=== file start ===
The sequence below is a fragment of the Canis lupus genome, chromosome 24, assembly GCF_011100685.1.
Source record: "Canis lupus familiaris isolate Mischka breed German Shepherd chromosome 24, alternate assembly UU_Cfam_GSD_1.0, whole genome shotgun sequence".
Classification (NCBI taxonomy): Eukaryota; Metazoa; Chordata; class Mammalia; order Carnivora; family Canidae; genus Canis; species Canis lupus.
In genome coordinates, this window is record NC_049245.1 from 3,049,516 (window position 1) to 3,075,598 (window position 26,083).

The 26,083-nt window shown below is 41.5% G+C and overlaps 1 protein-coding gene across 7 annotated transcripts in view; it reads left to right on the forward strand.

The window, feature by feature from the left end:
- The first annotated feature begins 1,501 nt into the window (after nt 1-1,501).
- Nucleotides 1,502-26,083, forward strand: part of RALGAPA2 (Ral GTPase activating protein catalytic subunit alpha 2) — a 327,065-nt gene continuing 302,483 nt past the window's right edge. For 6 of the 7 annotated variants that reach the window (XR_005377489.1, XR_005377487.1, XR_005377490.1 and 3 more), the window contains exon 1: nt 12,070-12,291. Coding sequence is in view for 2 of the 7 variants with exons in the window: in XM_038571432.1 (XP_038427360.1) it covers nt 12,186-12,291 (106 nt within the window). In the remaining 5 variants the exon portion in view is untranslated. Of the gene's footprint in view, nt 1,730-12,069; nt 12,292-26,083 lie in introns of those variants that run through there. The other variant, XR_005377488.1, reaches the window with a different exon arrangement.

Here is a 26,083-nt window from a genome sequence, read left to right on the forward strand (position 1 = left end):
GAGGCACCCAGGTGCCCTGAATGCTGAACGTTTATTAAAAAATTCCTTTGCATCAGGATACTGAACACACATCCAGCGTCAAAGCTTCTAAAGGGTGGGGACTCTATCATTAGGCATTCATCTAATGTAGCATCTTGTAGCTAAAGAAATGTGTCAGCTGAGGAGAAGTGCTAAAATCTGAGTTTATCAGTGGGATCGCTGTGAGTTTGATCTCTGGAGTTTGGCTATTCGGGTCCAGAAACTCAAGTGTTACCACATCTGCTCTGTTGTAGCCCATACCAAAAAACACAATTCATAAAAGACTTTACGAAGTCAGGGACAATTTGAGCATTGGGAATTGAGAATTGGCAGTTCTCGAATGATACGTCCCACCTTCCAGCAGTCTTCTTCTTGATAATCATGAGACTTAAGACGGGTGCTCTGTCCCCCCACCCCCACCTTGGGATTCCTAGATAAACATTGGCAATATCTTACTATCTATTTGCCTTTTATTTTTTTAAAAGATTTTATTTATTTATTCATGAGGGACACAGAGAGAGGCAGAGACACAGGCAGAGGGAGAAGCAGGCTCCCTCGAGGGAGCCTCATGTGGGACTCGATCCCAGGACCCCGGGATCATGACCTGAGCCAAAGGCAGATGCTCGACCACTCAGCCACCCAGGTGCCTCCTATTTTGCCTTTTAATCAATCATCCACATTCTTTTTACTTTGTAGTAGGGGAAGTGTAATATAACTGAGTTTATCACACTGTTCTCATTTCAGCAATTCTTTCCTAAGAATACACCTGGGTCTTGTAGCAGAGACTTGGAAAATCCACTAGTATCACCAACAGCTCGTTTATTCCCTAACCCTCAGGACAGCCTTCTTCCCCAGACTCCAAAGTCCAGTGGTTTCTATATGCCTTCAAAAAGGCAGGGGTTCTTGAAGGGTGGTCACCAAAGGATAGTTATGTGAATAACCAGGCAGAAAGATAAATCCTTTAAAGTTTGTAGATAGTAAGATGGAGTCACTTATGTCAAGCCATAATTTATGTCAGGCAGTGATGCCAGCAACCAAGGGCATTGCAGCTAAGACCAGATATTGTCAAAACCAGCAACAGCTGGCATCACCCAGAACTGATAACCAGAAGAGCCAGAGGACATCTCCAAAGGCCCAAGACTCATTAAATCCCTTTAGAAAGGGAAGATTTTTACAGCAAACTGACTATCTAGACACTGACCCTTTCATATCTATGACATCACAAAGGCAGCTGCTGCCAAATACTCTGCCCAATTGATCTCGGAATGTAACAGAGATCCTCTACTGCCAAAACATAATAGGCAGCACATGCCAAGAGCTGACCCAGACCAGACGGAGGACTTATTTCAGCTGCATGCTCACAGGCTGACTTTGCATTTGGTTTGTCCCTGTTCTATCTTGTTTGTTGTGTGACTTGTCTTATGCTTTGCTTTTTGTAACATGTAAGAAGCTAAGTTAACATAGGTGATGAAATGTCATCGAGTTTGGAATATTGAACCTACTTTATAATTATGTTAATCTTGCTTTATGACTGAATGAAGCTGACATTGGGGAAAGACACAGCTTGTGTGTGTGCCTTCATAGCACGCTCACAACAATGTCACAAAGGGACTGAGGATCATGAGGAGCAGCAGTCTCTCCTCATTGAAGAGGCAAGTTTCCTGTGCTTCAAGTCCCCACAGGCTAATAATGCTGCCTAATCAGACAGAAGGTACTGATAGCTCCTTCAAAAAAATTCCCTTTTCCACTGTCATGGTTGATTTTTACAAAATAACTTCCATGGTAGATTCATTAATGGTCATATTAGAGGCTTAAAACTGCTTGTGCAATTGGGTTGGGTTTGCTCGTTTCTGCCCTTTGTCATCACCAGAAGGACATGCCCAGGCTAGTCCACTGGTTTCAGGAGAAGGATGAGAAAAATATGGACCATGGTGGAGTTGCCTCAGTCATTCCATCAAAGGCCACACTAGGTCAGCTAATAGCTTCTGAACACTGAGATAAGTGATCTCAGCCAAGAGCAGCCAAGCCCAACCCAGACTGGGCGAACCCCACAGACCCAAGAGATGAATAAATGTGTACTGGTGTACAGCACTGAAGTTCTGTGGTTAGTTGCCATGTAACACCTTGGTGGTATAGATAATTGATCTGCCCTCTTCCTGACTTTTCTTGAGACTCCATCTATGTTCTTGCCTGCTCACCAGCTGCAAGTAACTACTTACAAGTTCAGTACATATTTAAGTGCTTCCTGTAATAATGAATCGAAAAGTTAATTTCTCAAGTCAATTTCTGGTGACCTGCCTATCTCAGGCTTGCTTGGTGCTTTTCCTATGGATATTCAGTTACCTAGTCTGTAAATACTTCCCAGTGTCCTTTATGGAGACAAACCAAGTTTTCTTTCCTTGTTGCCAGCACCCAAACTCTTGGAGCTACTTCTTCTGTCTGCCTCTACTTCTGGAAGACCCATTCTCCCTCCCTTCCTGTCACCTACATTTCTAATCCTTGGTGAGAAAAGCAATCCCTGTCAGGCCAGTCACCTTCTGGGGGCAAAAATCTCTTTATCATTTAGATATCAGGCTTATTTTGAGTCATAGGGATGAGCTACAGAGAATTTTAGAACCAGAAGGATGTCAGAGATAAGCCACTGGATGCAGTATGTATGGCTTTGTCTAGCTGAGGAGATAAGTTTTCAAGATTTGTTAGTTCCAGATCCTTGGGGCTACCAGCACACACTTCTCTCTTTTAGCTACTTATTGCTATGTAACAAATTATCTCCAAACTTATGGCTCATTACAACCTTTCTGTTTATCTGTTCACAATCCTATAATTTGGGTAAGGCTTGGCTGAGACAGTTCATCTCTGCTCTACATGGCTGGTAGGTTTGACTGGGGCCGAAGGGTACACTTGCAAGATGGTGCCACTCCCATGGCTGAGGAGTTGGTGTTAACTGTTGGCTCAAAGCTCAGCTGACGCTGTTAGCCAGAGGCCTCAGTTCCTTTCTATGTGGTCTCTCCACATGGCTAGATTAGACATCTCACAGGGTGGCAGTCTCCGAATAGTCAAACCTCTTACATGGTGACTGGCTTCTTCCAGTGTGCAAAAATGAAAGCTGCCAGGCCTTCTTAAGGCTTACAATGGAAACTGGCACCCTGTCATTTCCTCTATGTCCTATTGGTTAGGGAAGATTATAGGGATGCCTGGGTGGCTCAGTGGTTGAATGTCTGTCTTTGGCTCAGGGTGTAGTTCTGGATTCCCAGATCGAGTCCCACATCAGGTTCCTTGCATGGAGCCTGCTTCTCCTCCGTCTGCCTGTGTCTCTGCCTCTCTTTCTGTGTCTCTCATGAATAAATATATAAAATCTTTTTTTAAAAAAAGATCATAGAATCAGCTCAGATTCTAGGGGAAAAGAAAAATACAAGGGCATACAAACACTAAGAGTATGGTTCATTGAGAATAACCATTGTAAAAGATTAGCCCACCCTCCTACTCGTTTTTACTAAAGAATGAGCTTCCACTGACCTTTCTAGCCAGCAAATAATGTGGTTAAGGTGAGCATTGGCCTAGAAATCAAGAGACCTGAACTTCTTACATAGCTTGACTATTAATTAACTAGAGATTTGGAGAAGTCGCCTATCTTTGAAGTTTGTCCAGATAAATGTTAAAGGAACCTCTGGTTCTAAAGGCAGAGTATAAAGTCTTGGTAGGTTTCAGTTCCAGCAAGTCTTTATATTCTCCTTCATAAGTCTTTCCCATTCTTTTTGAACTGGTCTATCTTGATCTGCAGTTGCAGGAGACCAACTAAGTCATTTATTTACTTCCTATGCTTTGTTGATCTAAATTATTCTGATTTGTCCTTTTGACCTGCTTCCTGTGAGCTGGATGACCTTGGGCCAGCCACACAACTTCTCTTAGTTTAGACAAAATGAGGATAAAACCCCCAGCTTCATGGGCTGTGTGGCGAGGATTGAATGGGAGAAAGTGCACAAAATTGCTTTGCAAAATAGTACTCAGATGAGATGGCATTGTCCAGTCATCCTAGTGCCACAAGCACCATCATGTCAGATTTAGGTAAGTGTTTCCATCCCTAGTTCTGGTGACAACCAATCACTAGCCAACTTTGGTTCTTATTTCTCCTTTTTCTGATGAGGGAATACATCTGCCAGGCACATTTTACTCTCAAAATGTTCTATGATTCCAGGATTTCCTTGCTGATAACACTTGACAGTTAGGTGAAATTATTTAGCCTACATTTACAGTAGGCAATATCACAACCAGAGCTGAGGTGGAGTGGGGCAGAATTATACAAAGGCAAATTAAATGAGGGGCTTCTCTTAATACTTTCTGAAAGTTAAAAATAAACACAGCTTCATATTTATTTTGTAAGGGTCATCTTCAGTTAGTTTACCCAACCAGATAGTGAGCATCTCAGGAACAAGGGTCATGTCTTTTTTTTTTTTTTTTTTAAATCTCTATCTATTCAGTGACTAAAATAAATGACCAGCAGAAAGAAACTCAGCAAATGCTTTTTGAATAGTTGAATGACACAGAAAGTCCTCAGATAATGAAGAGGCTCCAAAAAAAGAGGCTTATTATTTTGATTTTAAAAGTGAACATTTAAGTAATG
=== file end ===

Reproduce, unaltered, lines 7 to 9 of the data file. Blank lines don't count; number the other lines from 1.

- The first annotated feature begins 1,501 nt into the window (after nt 1-1,501).
- Nucleotides 1,502-26,083, forward strand: part of RALGAPA2 (Ral GTPase activating protein catalytic subunit alpha 2) — a 327,065-nt gene continuing 302,483 nt past the window's right edge. For 6 of the 7 annotated variants that reach the window (XR_005377489.1, XR_005377487.1, XR_005377490.1 and 3 more), the window contains exon 1: nt 12,070-12,291. Coding sequence is in view for 2 of the 7 variants with exons in the window: in XM_038571432.1 (XP_038427360.1) it covers nt 12,186-12,291 (106 nt within the window). In the remaining 5 variants the exon portion in view is untranslated. Of the gene's footprint in view, nt 1,730-12,069; nt 12,292-26,083 lie in introns of those variants that run through there. The other variant, XR_005377488.1, reaches the window with a different exon arrangement.

Here is a 26,083-nt window from a genome sequence, read left to right on the forward strand (position 1 = left end):